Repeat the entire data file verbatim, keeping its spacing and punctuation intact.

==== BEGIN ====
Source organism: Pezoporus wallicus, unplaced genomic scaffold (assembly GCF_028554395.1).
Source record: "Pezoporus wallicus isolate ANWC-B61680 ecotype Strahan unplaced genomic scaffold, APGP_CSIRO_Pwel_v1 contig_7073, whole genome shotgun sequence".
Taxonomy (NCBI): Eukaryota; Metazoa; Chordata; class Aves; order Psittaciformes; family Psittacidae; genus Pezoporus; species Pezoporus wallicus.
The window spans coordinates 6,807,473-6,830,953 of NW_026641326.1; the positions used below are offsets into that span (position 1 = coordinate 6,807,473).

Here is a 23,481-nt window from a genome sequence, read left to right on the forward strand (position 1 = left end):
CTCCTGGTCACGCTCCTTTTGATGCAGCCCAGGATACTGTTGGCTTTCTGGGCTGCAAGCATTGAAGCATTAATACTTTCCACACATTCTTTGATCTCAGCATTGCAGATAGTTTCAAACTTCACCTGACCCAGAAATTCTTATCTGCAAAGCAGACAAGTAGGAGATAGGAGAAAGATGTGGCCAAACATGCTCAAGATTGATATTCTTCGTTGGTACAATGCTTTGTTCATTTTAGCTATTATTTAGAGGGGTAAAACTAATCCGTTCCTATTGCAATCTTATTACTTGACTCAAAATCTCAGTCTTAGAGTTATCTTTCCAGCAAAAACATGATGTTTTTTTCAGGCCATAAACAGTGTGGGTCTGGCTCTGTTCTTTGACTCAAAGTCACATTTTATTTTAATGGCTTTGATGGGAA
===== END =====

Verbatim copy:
Source organism: Pezoporus wallicus, unplaced genomic scaffold (assembly GCF_028554395.1).
Source record: "Pezoporus wallicus isolate ANWC-B61680 ecotype Strahan unplaced genomic scaffold, APGP_CSIRO_Pwel_v1 contig_7073, whole genome shotgun sequence".
Taxonomy (NCBI): Eukaryota; Metazoa; Chordata; class Aves; order Psittaciformes; family Psittacidae; genus Pezoporus; species Pezoporus wallicus.
The window spans coordinates 6,807,473-6,830,953 of NW_026641326.1; the positions used below are offsets into that span (position 1 = coordinate 6,807,473).

Here is a 23,481-nt window from a genome sequence, read left to right on the forward strand (position 1 = left end):
CTCCTGGTCACGCTCCTTTTGATGCAGCCCAGGATACTGTTGGCTTTCTGGGCTGCAAGCATTGAAGCATTAATACTTTCCACACATTCTTTGATCTCAGCATTGCAGATAGTTTCAAACTTCACCTGACCCAGAAATTCTTATCTGCAAAGCAGACAAGTAGGAGATAGGAGAAAGATGTGGCCAAACATGCTCAAGATTGATATTCTTCGTTGGTACAATGCTTTGTTCATTTTAGCTATTATTTAGAGGGGTAAAACTAATCCGTTCCTATTGCAATCTTATTACTTGACTCAAAATCTCAGTCTTAGAGTTATCTTTCCAGCAAAAACATGATGTTTTTTTCAGGCCATAAACAGTGTGGGTCTGGCTCTGTTCTTTGACTCAAAGTCACATTTTATTTTAATGGCTTTGATGGGAA